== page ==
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Crocheting: a classic, relaxing hobby
An example of the type of doilies Lois used to make for her little apartment back in 1952.
I learned to embroider when I first got married in 1950. Crocheting is something we don’t do anymore. I know several persons who do needlepoint and embroidery.
But I was just 18 and didn’t much like to do anything like that, even though my mother was an expert seamstress and sometimes did embroidery, but she was much too busy keeping house, sewing, working in the garden, or in the fields with Daddy, not counting taking care of eight kids!
She probably would have liked to take the time to crochet or embroider pretty things. But when she had some free time it was midnight and it was hard to stay awake after that, although I could hear her on the old sewing machine late into the night making us girls dresses out of feed sacks and the boys shirts from the same thing.
Well, I decided to learn to crochet and embroider after I married. I think I still have the first dresser scarf I embroidered in my old cedar chest in the garage. It is tattered and has a few holes in it. It is 62 years old!
Then I bought a book to teach myself how to crochet, as well as the needles and crochet yarn. Surprisingly it was easy for me, because I could read and follow directions. I began by embroidering the edge of the dresser scarves that I had embroidered. Then I decided to launch out into crocheting doilies. Doilies are not so popular anymore. But back in the early ’50s some people still had furniture that looked good with the doilies under a lamp or something.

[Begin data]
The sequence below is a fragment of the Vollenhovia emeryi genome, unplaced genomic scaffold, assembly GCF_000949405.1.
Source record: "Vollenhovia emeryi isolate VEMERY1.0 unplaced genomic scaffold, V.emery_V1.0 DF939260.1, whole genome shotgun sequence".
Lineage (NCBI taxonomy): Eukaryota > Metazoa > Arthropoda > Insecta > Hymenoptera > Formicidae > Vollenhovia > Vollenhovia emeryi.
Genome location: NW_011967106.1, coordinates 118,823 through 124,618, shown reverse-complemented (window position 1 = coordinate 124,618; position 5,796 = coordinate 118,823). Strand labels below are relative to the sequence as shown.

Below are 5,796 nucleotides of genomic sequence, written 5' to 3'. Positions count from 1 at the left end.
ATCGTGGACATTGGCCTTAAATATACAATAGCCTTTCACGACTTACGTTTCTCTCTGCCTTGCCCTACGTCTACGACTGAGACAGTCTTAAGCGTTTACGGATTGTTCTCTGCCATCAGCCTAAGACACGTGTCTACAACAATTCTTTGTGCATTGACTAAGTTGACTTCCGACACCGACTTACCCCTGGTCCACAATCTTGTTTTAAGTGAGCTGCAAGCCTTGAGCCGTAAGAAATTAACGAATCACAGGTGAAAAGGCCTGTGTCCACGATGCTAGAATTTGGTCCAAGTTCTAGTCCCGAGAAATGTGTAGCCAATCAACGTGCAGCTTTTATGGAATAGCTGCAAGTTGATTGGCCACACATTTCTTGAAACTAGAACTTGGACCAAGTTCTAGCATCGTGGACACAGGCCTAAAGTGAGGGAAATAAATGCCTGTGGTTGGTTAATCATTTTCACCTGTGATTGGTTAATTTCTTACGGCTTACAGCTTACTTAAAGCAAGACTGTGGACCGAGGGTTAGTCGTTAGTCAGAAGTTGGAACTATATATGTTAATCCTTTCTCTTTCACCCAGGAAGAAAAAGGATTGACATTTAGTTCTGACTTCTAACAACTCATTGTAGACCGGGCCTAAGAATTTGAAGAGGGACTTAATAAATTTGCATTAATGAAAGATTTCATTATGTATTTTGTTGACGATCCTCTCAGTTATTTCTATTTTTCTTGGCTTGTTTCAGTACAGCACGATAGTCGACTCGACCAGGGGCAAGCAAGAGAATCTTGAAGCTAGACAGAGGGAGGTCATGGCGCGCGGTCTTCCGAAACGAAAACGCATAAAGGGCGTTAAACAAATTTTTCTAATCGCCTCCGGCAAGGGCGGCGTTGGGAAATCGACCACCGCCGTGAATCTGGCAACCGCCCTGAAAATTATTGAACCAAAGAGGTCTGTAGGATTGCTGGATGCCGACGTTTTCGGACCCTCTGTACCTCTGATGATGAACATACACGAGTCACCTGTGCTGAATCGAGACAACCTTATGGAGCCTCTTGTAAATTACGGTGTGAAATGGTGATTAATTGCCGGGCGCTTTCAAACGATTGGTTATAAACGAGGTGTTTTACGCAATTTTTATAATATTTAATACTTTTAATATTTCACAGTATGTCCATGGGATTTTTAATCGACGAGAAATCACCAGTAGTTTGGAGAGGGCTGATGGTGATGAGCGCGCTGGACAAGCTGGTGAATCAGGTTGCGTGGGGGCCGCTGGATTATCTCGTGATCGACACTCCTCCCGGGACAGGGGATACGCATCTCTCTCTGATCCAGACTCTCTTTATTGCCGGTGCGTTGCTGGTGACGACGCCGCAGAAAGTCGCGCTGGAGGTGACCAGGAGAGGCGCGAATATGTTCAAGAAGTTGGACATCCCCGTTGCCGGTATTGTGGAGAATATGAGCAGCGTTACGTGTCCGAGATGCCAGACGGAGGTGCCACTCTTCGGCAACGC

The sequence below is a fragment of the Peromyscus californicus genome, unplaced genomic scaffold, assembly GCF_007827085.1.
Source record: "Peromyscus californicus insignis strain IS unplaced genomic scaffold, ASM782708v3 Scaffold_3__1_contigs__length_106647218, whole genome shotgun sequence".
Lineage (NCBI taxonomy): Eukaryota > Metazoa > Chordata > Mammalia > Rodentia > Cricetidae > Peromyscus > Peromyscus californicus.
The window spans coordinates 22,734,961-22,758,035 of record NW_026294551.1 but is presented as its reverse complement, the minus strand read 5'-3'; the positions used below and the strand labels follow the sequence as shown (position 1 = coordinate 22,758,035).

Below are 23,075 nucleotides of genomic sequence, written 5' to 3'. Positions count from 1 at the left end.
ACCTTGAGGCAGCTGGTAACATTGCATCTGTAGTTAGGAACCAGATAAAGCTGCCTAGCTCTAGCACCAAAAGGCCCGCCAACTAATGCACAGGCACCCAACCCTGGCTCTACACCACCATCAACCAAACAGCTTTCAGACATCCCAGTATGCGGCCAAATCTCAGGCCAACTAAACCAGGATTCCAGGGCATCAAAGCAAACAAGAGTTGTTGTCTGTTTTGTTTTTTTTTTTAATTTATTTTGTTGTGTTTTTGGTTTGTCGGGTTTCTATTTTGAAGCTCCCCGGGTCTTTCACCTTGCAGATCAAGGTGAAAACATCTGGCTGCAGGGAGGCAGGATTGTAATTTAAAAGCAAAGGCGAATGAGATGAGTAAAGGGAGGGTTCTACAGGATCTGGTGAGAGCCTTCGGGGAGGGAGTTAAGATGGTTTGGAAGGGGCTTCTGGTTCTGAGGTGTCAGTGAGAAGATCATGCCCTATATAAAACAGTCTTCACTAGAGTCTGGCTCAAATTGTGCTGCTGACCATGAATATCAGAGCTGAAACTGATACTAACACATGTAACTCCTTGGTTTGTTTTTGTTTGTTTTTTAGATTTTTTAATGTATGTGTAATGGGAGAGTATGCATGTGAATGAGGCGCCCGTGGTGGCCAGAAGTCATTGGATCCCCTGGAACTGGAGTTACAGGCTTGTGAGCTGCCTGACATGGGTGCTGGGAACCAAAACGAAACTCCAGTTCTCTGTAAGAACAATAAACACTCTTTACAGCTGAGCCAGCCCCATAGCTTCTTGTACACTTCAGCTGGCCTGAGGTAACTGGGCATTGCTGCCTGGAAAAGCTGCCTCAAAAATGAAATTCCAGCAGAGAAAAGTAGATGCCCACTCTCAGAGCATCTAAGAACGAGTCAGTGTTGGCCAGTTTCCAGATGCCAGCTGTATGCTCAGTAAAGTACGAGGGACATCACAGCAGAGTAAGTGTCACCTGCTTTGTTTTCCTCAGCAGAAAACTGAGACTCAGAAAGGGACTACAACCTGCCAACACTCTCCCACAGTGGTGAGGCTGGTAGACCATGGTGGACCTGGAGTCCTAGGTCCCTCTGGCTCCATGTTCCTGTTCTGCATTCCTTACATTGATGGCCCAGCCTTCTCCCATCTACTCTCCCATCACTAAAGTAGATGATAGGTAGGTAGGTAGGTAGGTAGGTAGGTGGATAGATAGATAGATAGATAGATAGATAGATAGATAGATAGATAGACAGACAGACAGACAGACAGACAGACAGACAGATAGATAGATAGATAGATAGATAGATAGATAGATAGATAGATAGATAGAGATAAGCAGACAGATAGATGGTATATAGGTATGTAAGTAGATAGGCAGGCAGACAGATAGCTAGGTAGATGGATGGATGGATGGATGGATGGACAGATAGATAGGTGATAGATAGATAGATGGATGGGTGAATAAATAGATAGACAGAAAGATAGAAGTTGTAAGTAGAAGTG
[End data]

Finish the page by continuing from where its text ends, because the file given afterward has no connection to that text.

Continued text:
I started thinking about the doilies I used to make while Julie and I were watching “American Pickers” on the History Channel. In that episode, Frank said to Mike that the old thing they were buying at this barn full of junk would look good in someone’s living room, on a table with a little doily under it.
Mike said to Frank, “Doily! What is a doily?” and laughed his head off. But I looked at Julie and told her I used to make doilies. She didn’t believe me!
So I got to thinking about crocheting doilies in the old days. I made the fancy ruffled crocheted doilies. They were so beautiful, I thought. One was red with white trim. You had to starch it with very stiff starch, and iron it when it was still damp, and make the ruffle stand up big. It was pretty. I promise you! The ruffles stood up about 3 inches. I sure wish I had taken a picture of it now. But I found a picture on the Internet like the one I made.
The only thing was, when we bought our first home on Trudell Drive in Dellview in San Antonio, we bought modern furniture for it. The couch was low, and had blond wood for the legs. The coffee table was blond Danish style with a step-end-table. Not something that you put doilies on. But I didn’t care! For a couple of years, I used my pretty doilies on the table, coffee table, and my dresser in the bedroom, which was modern and blond, too. I didn’t want that hard work to go to waste.
Then in the ’60s and ’70s, women were crocheting Afghan throws and bedspreads. My mother made me one for Christmas one year; then she started making one for every granddaughter that got married. Maybe even the grandsons. I think I still have mine somewhere.
Crocheting, knitting, and embroidering are three of the most relaxing things a person can take up. My brother-in-law, Willie Wauson, took up knitting in the 1950s, and he loved it. He had been in the Marines during World War II and had gotten hurt and was in the hospital for many months. After he found a job at Kelly Field, I remember he learned to knit, but I don’t think he ever made anything. Just knitted away, with his little dog Rags at his feet. Maybe listening to the radio and then TV, after TV came in.
Now everyone is glued to the TV or the iPhone or computer for “relaxing.” I have been at the computer for five hours now ... but I mainly write and that is relaxing to me! Because it is not a job, it is a hobby!
Lois Zook Wauson is the oldest of eight children who grew up on a farm in Wilson County in the mid-20th century. After many years living in other parts of Texas, she now lives and writes in Floresville. Her two books are available from the Wilson County News office. Email her at firstname.lastname@example.org.
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